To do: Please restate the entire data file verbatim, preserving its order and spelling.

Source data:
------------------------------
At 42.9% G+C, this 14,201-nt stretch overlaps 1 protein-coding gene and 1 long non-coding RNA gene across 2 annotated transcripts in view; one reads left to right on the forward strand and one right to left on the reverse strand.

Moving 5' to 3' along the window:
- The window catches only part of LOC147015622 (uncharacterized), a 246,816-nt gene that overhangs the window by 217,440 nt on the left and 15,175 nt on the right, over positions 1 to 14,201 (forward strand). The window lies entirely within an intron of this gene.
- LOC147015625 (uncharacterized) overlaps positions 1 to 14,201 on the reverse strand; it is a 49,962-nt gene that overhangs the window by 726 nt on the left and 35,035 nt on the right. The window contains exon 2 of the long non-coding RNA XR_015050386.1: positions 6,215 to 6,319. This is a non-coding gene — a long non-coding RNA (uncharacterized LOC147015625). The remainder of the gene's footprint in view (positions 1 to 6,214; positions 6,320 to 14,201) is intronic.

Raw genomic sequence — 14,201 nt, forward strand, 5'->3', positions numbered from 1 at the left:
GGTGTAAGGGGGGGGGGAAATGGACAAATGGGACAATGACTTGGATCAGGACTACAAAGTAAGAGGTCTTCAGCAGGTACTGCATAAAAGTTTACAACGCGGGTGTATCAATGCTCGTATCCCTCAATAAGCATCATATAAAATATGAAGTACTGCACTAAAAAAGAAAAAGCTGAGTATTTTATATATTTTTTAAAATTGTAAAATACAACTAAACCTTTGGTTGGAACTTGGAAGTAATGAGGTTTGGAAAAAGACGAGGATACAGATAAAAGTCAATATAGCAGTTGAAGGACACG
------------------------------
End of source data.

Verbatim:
At 42.9% G+C, this 14,201-nt stretch overlaps 1 protein-coding gene and 1 long non-coding RNA gene across 2 annotated transcripts in view; one reads left to right on the forward strand and one right to left on the reverse strand.

Moving 5' to 3' along the window:
- The window catches only part of LOC147015622 (uncharacterized), a 246,816-nt gene that overhangs the window by 217,440 nt on the left and 15,175 nt on the right, over positions 1 to 14,201 (forward strand). The window lies entirely within an intron of this gene.
- LOC147015625 (uncharacterized) overlaps positions 1 to 14,201 on the reverse strand; it is a 49,962-nt gene that overhangs the window by 726 nt on the left and 35,035 nt on the right. The window contains exon 2 of the long non-coding RNA XR_015050386.1: positions 6,215 to 6,319. This is a non-coding gene — a long non-coding RNA (uncharacterized LOC147015625). The remainder of the gene's footprint in view (positions 1 to 6,214; positions 6,320 to 14,201) is intronic.

Raw genomic sequence — 14,201 nt, forward strand, 5'->3', positions numbered from 1 at the left:
GGTGTAAGGGGGGGGGGAAATGGACAAATGGGACAATGACTTGGATCAGGACTACAAAGTAAGAGGTCTTCAGCAGGTACTGCATAAAAGTTTACAACGCGGGTGTATCAATGCTCGTATCCCTCAATAAGCATCATATAAAATATGAAGTACTGCACTAAAAAAGAAAAAGCTGAGTATTTTATATATTTTTTAAAATTGTAAAATACAACTAAACCTTTGGTTGGAACTTGGAAGTAATGAGGTTTGGAAAAAGACGAGGATACAGATAAAAGTCAATATAGCAGTTGAAGGACACG